A few years ago, when I tried to explain what I did for a living to my 5-year-old, I wanted to make it simple and yet capture the value and significance of our profession. So, I began by considering several possibilities. For instance, I dropped this one almost as soon I thought it up, “I’m the reason someone can come to America!” After a few more tries, I came up with “I help people get here.” I felt this was too vague but did not want to burden her young mind with something too complicated. Looking up innocently she said, “but I am already here!” I suddenly felt superfluous. Now, in her late teens, I know my daughter thinks that anyway.
So, what is the right answer to what we do for a living?
The American Immigration Lawyers Association referral website has a paragraph on why someone should choose an AILA lawyer:
Only a U.S.-licensed lawyer or accredited representative is authorized and qualified to assist with your immigration case. Unlike consultants, lawyers have completed extensive education and training before being licensed to represent clients. Lawyers are also required to maintain high ethical standards: and if they don’t, you can contact your local bar association for action. When a consultant promises to help—but doesn’t deliver—the damage may not be fixable, and there may be no one to turn to.
Nice. But really, does this capture the full meaning of what it is to be an immigration lawyer?
I was reading the summer 2021 edition of HR Magazine, where I came across an article that I found hilarious entitled, “How to Tell You’re in HR”. Responses were from HR professionals who were asked to explain their profession without actually mentioning it. Consider this from Patricia Matthews, employment manager, Virginia Department of Motor Vehicles, Richmond, Va.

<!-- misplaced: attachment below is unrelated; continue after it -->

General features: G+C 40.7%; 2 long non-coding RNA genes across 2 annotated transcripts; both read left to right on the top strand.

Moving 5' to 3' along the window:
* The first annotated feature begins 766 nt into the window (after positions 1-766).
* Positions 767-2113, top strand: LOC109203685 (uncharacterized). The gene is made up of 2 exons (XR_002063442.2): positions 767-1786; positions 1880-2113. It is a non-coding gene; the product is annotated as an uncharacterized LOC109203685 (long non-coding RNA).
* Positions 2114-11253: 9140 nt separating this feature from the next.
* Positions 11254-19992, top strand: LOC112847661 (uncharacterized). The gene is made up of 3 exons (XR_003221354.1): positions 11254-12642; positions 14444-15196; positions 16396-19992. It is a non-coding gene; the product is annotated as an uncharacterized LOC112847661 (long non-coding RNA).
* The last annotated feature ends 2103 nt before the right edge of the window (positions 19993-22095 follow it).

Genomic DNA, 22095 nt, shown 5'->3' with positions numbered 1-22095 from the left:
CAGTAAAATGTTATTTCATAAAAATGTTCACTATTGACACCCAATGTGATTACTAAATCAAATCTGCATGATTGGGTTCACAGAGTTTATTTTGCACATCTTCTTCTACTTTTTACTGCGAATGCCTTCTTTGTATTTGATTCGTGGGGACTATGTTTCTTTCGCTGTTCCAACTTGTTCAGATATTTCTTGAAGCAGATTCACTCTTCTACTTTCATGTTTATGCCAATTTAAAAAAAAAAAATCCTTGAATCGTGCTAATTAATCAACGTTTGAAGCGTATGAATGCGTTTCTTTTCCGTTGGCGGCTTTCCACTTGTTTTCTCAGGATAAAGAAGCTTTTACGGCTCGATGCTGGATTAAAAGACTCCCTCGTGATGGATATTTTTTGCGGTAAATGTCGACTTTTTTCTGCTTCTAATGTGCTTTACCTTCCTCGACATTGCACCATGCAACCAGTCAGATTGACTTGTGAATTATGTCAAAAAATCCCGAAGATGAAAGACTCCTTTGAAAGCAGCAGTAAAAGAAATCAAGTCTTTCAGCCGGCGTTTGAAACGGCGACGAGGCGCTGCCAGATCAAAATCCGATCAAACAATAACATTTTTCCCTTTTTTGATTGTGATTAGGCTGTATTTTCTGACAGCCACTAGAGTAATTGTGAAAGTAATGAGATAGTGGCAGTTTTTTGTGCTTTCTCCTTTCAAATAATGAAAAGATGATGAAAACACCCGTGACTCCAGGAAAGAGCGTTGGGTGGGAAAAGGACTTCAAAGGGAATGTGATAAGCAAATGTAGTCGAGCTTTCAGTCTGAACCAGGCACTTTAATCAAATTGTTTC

“I’m processing an STD that will go into LTD that’s not covered by FML but will need accommodations under ADA until they can RTW FT FD. Oh, this is also a WC.”
I could certainly see several of you come up with:
“I’m processing an EAD for an H-4 under C26 on Form I-765; dependent of an H-1 who has an approved I-140 under sections 106(a) and (b) of the AC21. Oh, and no automatic 180 days extension.”
Take for instance these two gems that could apply to our profession:
“I babysit adults.”
—Liz Bligan, HR manager, Catalent Pharma Solutions, Philadelphia
“Document, document, document.”
—Sonja Jordan, HR director, T2 Utility Engineers, Pearland, Texas
Perhaps, AILA could invite members to share their own candid one liners on what they do for a living?
Day in and day out, our profession is challenged by so many factors. From misused economic factors to political activism run amok, anti-immigration forces wage a relentless battle to undermine the future of immigration in this country. The previous administration was focused on not just building a physical wall to keep people out but maintained a relentless effort to raise invisible walls to make it more difficult for legal immigrants to gain a legitimate foothold in this country. Our jobs have become incredibly complex and there is no gainsaying the fact that we spend hours merely overcoming bureaucratic hurdles. We plod mindlessly through reams of paper, designed more to confuse than enlighten, in our attempts to represent our clients achieve the simple objective of living and working freely in the United States.
We respect the law and work within its narrow confines in achieving the desired result. While we may zealously advocate on behalf of our clients, we always remain true to the oath of supporting the Constitution of the United States and the Constitution of the State(s) in which we are admitted, and to faithfully discharge the duties of the office of attorney and counselor-at-law, according to the best of our ability.
As a business immigration practitioner, I have been engaged in the task of shepherding both businesses and professionals through a vast maze of ever-changing immigration laws, rules, and regulations. So, my clients can legally, safely, and rightfully, find their place among the Land of the Free and the Home of the Brave. There you go, that’s what I do for a living.